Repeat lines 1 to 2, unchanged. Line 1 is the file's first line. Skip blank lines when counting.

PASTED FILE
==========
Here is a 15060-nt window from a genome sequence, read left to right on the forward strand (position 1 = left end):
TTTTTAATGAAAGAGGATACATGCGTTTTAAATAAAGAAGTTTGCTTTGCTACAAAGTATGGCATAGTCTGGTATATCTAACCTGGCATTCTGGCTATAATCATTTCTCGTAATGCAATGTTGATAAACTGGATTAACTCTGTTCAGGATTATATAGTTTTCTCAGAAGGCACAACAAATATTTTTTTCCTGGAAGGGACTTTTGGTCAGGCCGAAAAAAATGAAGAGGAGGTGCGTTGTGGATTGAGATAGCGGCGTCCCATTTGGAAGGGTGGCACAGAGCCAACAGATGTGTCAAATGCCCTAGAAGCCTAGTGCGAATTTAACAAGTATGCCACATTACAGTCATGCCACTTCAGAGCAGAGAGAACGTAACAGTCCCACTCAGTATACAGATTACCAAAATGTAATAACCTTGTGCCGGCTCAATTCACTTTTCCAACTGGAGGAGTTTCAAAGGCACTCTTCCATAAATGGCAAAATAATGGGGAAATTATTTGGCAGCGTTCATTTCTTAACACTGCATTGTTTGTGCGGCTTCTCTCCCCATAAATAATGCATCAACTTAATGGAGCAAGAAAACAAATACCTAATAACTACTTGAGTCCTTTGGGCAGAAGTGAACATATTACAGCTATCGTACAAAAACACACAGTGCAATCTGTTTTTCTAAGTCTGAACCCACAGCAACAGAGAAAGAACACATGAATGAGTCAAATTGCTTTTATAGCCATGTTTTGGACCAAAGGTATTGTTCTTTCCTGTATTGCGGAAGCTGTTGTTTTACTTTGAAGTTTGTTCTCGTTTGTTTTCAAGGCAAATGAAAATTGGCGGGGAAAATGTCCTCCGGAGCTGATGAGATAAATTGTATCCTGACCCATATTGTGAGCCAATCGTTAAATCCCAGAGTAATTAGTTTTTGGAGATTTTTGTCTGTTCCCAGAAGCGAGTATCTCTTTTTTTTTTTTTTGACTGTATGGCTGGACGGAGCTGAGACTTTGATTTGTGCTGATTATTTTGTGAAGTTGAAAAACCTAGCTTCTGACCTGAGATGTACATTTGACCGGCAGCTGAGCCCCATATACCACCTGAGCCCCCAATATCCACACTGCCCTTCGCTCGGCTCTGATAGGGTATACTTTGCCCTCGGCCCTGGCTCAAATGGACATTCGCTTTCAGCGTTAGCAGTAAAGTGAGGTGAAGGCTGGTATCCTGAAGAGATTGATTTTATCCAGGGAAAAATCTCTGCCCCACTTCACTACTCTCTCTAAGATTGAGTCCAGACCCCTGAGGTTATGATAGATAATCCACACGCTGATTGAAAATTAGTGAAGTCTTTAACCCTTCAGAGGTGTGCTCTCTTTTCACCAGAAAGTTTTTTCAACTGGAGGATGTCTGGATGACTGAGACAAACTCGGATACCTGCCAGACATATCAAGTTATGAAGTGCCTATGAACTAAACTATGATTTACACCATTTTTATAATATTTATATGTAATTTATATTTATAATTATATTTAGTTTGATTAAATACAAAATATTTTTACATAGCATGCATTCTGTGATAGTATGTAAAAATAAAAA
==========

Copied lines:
Here is a 15060-nt window from a genome sequence, read left to right on the forward strand (position 1 = left end):
TTTTTAATGAAAGAGGATACATGCGTTTTAAATAAAGAAGTTTGCTTTGCTACAAAGTATGGCATAGTCTGGTATATCTAACCTGGCATTCTGGCTATAATCATTTCTCGTAATGCAATGTTGATAAACTGGATTAACTCTGTTCAGGATTATATAGTTTTCTCAGAAGGCACAACAAATATTTTTTTCCTGGAAGGGACTTTTGGTCAGGCCGAAAAAAATGAAGAGGAGGTGCGTTGTGGATTGAGATAGCGGCGTCCCATTTGGAAGGGTGGCACAGAGCCAACAGATGTGTCAAATGCCCTAGAAGCCTAGTGCGAATTTAACAAGTATGCCACATTACAGTCATGCCACTTCAGAGCAGAGAGAACGTAACAGTCCCACTCAGTATACAGATTACCAAAATGTAATAACCTTGTGCCGGCTCAATTCACTTTTCCAACTGGAGGAGTTTCAAAGGCACTCTTCCATAAATGGCAAAATAATGGGGAAATTATTTGGCAGCGTTCATTTCTTAACACTGCATTGTTTGTGCGGCTTCTCTCCCCATAAATAATGCATCAACTTAATGGAGCAAGAAAACAAATACCTAATAACTACTTGAGTCCTTTGGGCAGAAGTGAACATATTACAGCTATCGTACAAAAACACACAGTGCAATCTGTTTTTCTAAGTCTGAACCCACAGCAACAGAGAAAGAACACATGAATGAGTCAAATTGCTTTTATAGCCATGTTTTGGACCAAAGGTATTGTTCTTTCCTGTATTGCGGAAGCTGTTGTTTTACTTTGAAGTTTGTTCTCGTTTGTTTTCAAGGCAAATGAAAATTGGCGGGGAAAATGTCCTCCGGAGCTGATGAGATAAATTGTATCCTGACCCATATTGTGAGCCAATCGTTAAATCCCAGAGTAATTAGTTTTTGGAGATTTTTGTCTGTTCCCAGAAGCGAGTATCTCTTTTTTTTTTTTTTGACTGTATGGCTGGACGGAGCTGAGACTTTGATTTGTGCTGATTATTTTGTGAAGTTGAAAAACCTAGCTTCTGACCTGAGATGTACATTTGACCGGCAGCTGAGCCCCATATACCACCTGAGCCCCCAATATCCACACTGCCCTTCGCTCGGCTCTGATAGGGTATACTTTGCCCTCGGCCCTGGCTCAAATGGACATTCGCTTTCAGCGTTAGCAGTAAAGTGAGGTGAAGGCTGGTATCCTGAAGAGATTGATTTTATCCAGGGAAAAATCTCTGCCCCACTTCACTACTCTCTCTAAGATTGAGTCCAGACCCCTGAGGTTATGATAGATAATCCACACGCTGATTGAAAATTAGTGAAGTCTTTAACCCTTCAGAGGTGTGCTCTCTTTTCACCAGAAAGTTTTTTCAACTGGAGGATGTCTGGATGACTGAGACAAACTCGGATACCTGCCAGACATATCAAGTTATGAAGTGCCTATGAACTAAACTATGATTTACACCATTTTTATAATATTTATATGTAATTTATATTTATAATTATATTTAGTTTGATTAAATACAAAATATTTTTACATAGCATGCATTCTGTGATAGTATGTAAAAATAAAAA